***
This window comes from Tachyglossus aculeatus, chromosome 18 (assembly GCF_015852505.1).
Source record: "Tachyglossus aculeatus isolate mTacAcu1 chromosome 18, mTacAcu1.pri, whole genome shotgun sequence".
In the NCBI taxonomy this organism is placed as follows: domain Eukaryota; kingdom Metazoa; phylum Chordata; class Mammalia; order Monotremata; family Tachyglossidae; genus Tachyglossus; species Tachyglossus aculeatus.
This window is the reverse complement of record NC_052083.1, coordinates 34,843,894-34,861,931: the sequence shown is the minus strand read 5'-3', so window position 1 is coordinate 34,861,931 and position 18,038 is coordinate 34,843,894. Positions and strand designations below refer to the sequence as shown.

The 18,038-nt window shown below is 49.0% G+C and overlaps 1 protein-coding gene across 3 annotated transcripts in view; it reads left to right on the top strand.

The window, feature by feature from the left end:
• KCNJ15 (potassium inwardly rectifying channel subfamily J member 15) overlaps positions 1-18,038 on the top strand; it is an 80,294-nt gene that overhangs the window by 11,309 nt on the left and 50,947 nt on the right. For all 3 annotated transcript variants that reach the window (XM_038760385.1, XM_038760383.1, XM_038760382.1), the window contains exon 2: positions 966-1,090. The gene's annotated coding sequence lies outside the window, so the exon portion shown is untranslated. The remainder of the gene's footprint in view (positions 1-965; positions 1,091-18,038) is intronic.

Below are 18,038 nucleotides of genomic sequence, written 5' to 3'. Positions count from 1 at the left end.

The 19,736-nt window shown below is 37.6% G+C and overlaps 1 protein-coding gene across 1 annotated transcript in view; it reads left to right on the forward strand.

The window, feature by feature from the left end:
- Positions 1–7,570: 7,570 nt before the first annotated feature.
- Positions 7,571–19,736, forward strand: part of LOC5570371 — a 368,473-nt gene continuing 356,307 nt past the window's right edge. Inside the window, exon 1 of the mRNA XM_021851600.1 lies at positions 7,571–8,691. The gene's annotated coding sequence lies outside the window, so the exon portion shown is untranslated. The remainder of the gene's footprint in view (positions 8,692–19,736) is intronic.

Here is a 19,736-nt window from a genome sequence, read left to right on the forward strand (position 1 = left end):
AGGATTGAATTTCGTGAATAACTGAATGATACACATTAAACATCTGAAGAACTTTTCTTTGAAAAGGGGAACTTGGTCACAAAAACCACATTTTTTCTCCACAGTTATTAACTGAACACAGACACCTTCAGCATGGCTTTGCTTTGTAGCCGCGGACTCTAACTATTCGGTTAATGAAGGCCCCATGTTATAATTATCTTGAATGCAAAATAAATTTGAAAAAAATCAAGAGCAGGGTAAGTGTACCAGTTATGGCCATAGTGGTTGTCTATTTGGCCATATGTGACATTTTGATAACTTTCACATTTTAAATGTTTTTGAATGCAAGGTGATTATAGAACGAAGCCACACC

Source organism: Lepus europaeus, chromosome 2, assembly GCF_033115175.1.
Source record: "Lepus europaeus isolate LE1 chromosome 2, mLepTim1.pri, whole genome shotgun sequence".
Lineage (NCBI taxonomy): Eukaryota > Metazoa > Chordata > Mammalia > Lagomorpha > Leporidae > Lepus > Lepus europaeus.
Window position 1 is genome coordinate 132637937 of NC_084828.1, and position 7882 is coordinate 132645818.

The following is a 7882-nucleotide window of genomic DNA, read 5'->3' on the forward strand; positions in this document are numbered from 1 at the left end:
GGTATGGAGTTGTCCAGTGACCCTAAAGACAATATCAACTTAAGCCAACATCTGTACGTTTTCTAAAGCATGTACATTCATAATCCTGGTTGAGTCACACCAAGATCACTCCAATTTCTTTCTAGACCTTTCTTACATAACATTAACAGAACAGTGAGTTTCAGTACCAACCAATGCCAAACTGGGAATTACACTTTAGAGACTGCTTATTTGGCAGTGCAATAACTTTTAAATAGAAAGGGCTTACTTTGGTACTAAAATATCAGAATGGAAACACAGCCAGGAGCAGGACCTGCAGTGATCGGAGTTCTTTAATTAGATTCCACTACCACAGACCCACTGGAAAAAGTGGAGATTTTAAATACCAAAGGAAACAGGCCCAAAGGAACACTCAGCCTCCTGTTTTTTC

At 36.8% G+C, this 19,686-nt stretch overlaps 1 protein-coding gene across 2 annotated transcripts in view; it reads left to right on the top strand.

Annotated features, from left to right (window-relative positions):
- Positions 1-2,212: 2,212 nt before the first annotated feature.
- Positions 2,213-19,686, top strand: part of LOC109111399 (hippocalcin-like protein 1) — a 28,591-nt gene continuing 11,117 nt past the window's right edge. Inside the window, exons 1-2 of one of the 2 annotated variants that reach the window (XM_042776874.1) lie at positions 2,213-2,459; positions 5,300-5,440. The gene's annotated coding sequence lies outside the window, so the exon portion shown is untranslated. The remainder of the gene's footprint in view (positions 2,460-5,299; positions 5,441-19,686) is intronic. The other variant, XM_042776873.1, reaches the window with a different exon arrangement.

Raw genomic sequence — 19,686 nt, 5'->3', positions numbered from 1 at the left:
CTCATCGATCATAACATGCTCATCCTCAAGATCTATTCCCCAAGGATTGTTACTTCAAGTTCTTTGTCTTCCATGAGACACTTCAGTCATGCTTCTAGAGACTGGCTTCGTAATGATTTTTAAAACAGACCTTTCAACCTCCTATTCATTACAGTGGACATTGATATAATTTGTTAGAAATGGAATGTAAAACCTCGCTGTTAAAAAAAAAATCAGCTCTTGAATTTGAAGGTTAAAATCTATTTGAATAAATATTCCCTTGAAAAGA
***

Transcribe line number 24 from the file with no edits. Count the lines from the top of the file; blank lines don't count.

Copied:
- Positions 2,213-19,686, top strand: part of LOC109111399 (hippocalcin-like protein 1) — a 28,591-nt gene continuing 11,117 nt past the window's right edge. Inside the window, exons 1-2 of one of the 2 annotated variants that reach the window (XM_042776874.1) lie at positions 2,213-2,459; positions 5,300-5,440. The gene's annotated coding sequence lies outside the window, so the exon portion shown is untranslated. The remainder of the gene's footprint in view (positions 2,460-5,299; positions 5,441-19,686) is intronic. The other variant, XM_042776873.1, reaches the window with a different exon arrangement.